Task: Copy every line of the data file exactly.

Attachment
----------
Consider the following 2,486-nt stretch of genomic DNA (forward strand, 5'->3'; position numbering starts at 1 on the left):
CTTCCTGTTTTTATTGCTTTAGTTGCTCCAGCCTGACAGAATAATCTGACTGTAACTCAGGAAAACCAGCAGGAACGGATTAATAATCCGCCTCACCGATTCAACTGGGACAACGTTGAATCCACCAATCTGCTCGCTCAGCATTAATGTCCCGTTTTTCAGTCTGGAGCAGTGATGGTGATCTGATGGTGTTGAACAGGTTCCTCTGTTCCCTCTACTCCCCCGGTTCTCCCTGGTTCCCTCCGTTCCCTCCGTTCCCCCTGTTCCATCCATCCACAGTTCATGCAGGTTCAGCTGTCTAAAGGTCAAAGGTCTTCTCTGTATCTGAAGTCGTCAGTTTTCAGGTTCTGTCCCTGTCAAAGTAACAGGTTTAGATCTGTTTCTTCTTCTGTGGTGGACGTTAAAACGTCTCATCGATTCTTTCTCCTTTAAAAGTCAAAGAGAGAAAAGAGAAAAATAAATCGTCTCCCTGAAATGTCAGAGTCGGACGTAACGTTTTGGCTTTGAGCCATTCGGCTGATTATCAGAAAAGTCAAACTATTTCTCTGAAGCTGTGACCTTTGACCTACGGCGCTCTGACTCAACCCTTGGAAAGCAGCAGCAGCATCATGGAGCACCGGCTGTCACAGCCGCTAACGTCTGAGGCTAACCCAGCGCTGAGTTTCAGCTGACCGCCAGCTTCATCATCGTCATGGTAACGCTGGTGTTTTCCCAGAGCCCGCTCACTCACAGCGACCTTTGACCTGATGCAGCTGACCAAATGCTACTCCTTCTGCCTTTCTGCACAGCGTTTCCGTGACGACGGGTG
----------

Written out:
Consider the following 2,486-nt stretch of genomic DNA (forward strand, 5'->3'; position numbering starts at 1 on the left):
CTTCCTGTTTTTATTGCTTTAGTTGCTCCAGCCTGACAGAATAATCTGACTGTAACTCAGGAAAACCAGCAGGAACGGATTAATAATCCGCCTCACCGATTCAACTGGGACAACGTTGAATCCACCAATCTGCTCGCTCAGCATTAATGTCCCGTTTTTCAGTCTGGAGCAGTGATGGTGATCTGATGGTGTTGAACAGGTTCCTCTGTTCCCTCTACTCCCCCGGTTCTCCCTGGTTCCCTCCGTTCCCTCCGTTCCCCCTGTTCCATCCATCCACAGTTCATGCAGGTTCAGCTGTCTAAAGGTCAAAGGTCTTCTCTGTATCTGAAGTCGTCAGTTTTCAGGTTCTGTCCCTGTCAAAGTAACAGGTTTAGATCTGTTTCTTCTTCTGTGGTGGACGTTAAAACGTCTCATCGATTCTTTCTCCTTTAAAAGTCAAAGAGAGAAAAGAGAAAAATAAATCGTCTCCCTGAAATGTCAGAGTCGGACGTAACGTTTTGGCTTTGAGCCATTCGGCTGATTATCAGAAAAGTCAAACTATTTCTCTGAAGCTGTGACCTTTGACCTACGGCGCTCTGACTCAACCCTTGGAAAGCAGCAGCAGCATCATGGAGCACCGGCTGTCACAGCCGCTAACGTCTGAGGCTAACCCAGCGCTGAGTTTCAGCTGACCGCCAGCTTCATCATCGTCATGGTAACGCTGGTGTTTTCCCAGAGCCCGCTCACTCACAGCGACCTTTGACCTGATGCAGCTGACCAAATGCTACTCCTTCTGCCTTTCTGCACAGCGTTTCCGTGACGACGGGTG